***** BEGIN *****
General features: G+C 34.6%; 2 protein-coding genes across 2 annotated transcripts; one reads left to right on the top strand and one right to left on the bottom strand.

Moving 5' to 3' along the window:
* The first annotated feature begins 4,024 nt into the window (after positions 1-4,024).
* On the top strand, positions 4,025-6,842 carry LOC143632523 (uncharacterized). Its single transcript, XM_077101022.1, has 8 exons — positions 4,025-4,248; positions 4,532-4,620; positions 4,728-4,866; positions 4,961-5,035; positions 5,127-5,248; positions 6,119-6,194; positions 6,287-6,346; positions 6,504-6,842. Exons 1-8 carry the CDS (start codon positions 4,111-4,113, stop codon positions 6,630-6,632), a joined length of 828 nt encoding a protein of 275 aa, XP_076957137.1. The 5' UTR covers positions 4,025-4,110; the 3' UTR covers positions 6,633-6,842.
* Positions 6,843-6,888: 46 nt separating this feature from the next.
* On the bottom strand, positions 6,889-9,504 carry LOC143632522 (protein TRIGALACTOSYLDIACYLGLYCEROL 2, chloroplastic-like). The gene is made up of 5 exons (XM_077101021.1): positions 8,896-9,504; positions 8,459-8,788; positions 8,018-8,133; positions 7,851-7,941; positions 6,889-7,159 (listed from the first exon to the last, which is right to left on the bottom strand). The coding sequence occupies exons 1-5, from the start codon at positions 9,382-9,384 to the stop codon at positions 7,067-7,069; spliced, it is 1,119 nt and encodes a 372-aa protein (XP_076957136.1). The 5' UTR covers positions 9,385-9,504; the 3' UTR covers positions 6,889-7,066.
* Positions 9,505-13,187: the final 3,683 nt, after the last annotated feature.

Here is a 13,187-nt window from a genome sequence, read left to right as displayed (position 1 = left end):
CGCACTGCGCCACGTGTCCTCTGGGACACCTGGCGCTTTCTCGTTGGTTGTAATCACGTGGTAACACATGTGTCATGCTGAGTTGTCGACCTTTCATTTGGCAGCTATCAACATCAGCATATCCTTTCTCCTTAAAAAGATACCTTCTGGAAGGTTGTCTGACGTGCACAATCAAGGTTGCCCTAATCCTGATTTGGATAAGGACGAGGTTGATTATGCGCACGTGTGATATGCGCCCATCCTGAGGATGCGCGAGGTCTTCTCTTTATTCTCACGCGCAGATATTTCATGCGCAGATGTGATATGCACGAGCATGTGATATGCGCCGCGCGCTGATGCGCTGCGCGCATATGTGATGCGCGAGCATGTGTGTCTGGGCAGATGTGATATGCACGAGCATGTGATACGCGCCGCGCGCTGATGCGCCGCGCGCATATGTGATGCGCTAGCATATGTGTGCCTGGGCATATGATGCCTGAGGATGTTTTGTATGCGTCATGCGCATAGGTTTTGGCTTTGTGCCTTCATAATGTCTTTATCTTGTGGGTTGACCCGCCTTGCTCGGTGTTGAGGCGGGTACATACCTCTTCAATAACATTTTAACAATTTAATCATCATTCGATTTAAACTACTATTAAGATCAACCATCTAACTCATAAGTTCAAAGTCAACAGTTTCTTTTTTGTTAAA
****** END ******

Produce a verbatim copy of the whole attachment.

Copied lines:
General features: G+C 34.6%; 2 protein-coding genes across 2 annotated transcripts; one reads left to right on the top strand and one right to left on the bottom strand.

Moving 5' to 3' along the window:
* The first annotated feature begins 4,024 nt into the window (after positions 1-4,024).
* On the top strand, positions 4,025-6,842 carry LOC143632523 (uncharacterized). Its single transcript, XM_077101022.1, has 8 exons — positions 4,025-4,248; positions 4,532-4,620; positions 4,728-4,866; positions 4,961-5,035; positions 5,127-5,248; positions 6,119-6,194; positions 6,287-6,346; positions 6,504-6,842. Exons 1-8 carry the CDS (start codon positions 4,111-4,113, stop codon positions 6,630-6,632), a joined length of 828 nt encoding a protein of 275 aa, XP_076957137.1. The 5' UTR covers positions 4,025-4,110; the 3' UTR covers positions 6,633-6,842.
* Positions 6,843-6,888: 46 nt separating this feature from the next.
* On the bottom strand, positions 6,889-9,504 carry LOC143632522 (protein TRIGALACTOSYLDIACYLGLYCEROL 2, chloroplastic-like). The gene is made up of 5 exons (XM_077101021.1): positions 8,896-9,504; positions 8,459-8,788; positions 8,018-8,133; positions 7,851-7,941; positions 6,889-7,159 (listed from the first exon to the last, which is right to left on the bottom strand). The coding sequence occupies exons 1-5, from the start codon at positions 9,382-9,384 to the stop codon at positions 7,067-7,069; spliced, it is 1,119 nt and encodes a 372-aa protein (XP_076957136.1). The 5' UTR covers positions 9,385-9,504; the 3' UTR covers positions 6,889-7,066.
* Positions 9,505-13,187: the final 3,683 nt, after the last annotated feature.

Here is a 13,187-nt window from a genome sequence, read left to right as displayed (position 1 = left end):
CGCACTGCGCCACGTGTCCTCTGGGACACCTGGCGCTTTCTCGTTGGTTGTAATCACGTGGTAACACATGTGTCATGCTGAGTTGTCGACCTTTCATTTGGCAGCTATCAACATCAGCATATCCTTTCTCCTTAAAAAGATACCTTCTGGAAGGTTGTCTGACGTGCACAATCAAGGTTGCCCTAATCCTGATTTGGATAAGGACGAGGTTGATTATGCGCACGTGTGATATGCGCCCATCCTGAGGATGCGCGAGGTCTTCTCTTTATTCTCACGCGCAGATATTTCATGCGCAGATGTGATATGCACGAGCATGTGATATGCGCCGCGCGCTGATGCGCTGCGCGCATATGTGATGCGCGAGCATGTGTGTCTGGGCAGATGTGATATGCACGAGCATGTGATACGCGCCGCGCGCTGATGCGCCGCGCGCATATGTGATGCGCTAGCATATGTGTGCCTGGGCATATGATGCCTGAGGATGTTTTGTATGCGTCATGCGCATAGGTTTTGGCTTTGTGCCTTCATAATGTCTTTATCTTGTGGGTTGACCCGCCTTGCTCGGTGTTGAGGCGGGTACATACCTCTTCAATAACATTTTAACAATTTAATCATCATTCGATTTAAACTACTATTAAGATCAACCATCTAACTCATAAGTTCAAAGTCAACAGTTTCTTTTTTGTTAAA